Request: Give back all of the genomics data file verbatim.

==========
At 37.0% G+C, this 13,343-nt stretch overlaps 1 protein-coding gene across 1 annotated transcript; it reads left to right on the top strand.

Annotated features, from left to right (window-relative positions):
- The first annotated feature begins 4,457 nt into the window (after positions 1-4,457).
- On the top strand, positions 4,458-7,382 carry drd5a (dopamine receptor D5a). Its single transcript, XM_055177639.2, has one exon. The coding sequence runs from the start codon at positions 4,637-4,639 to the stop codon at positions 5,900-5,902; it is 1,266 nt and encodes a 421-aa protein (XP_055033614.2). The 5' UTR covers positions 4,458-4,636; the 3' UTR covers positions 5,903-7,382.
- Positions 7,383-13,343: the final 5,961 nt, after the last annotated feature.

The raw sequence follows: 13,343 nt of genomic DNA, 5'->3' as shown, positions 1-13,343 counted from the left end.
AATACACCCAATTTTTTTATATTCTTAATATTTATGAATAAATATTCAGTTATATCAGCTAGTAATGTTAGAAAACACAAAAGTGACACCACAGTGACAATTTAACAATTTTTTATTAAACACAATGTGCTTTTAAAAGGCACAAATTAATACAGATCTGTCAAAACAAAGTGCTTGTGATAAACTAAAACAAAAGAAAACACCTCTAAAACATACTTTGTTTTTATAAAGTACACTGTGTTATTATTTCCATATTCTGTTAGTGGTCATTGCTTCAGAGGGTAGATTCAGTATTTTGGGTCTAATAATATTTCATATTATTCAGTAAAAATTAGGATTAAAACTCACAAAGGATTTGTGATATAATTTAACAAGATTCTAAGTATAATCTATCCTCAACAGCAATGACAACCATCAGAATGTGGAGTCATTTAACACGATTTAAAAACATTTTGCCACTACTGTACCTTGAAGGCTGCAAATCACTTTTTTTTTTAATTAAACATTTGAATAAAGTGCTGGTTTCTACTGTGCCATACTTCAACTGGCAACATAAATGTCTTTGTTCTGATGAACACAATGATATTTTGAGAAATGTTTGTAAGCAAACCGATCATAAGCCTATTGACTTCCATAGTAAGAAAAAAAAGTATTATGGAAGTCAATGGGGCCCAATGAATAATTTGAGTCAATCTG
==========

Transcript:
At 37.0% G+C, this 13,343-nt stretch overlaps 1 protein-coding gene across 1 annotated transcript; it reads left to right on the top strand.

Annotated features, from left to right (window-relative positions):
- The first annotated feature begins 4,457 nt into the window (after positions 1-4,457).
- On the top strand, positions 4,458-7,382 carry drd5a (dopamine receptor D5a). Its single transcript, XM_055177639.2, has one exon. The coding sequence runs from the start codon at positions 4,637-4,639 to the stop codon at positions 5,900-5,902; it is 1,266 nt and encodes a 421-aa protein (XP_055033614.2). The 5' UTR covers positions 4,458-4,636; the 3' UTR covers positions 5,903-7,382.
- Positions 7,383-13,343: the final 5,961 nt, after the last annotated feature.

The raw sequence follows: 13,343 nt of genomic DNA, 5'->3' as shown, positions 1-13,343 counted from the left end.
AATACACCCAATTTTTTTATATTCTTAATATTTATGAATAAATATTCAGTTATATCAGCTAGTAATGTTAGAAAACACAAAAGTGACACCACAGTGACAATTTAACAATTTTTTATTAAACACAATGTGCTTTTAAAAGGCACAAATTAATACAGATCTGTCAAAACAAAGTGCTTGTGATAAACTAAAACAAAAGAAAACACCTCTAAAACATACTTTGTTTTTATAAAGTACACTGTGTTATTATTTCCATATTCTGTTAGTGGTCATTGCTTCAGAGGGTAGATTCAGTATTTTGGGTCTAATAATATTTCATATTATTCAGTAAAAATTAGGATTAAAACTCACAAAGGATTTGTGATATAATTTAACAAGATTCTAAGTATAATCTATCCTCAACAGCAATGACAACCATCAGAATGTGGAGTCATTTAACACGATTTAAAAACATTTTGCCACTACTGTACCTTGAAGGCTGCAAATCACTTTTTTTTTTAATTAAACATTTGAATAAAGTGCTGGTTTCTACTGTGCCATACTTCAACTGGCAACATAAATGTCTTTGTTCTGATGAACACAATGATATTTTGAGAAATGTTTGTAAGCAAACCGATCATAAGCCTATTGACTTCCATAGTAAGAAAAAAAAGTATTATGGAAGTCAATGGGGCCCAATGAATAATTTGAGTCAATCTG